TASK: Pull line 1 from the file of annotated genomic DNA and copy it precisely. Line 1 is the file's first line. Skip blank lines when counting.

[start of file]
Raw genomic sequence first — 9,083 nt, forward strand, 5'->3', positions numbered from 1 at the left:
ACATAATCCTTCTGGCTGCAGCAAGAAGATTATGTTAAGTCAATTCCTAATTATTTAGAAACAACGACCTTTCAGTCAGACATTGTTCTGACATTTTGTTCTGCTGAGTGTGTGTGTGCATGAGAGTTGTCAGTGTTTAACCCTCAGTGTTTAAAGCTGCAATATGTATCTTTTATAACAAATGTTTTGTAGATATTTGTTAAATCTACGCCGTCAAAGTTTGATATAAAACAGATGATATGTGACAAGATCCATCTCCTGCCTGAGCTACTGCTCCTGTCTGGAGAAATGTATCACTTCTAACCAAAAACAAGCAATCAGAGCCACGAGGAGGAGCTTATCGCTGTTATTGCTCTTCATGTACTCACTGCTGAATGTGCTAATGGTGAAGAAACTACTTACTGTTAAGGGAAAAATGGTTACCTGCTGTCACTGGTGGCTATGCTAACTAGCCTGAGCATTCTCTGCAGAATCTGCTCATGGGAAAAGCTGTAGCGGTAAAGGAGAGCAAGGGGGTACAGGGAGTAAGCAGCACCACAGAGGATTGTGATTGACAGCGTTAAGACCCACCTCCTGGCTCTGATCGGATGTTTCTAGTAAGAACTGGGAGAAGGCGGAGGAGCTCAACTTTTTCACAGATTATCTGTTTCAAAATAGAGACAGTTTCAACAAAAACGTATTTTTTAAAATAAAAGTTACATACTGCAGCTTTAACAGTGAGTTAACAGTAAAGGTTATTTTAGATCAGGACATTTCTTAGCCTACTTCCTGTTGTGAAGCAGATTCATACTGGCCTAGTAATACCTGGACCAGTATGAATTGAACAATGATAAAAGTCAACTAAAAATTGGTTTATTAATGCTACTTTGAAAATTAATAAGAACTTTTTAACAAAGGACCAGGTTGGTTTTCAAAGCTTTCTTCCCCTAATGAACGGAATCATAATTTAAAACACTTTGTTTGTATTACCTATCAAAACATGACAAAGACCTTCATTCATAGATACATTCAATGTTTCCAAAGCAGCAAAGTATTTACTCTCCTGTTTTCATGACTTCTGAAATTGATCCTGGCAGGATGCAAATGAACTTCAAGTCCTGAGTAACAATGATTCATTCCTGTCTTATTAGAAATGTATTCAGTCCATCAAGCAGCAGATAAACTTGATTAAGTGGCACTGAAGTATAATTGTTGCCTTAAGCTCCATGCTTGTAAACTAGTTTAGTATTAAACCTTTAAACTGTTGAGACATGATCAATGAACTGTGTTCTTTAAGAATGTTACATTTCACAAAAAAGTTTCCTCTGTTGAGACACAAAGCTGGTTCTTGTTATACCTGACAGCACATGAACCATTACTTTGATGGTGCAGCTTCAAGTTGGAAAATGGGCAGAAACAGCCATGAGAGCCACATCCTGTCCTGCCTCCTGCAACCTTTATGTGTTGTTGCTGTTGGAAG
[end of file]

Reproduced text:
Raw genomic sequence first — 9,083 nt, forward strand, 5'->3', positions numbered from 1 at the left: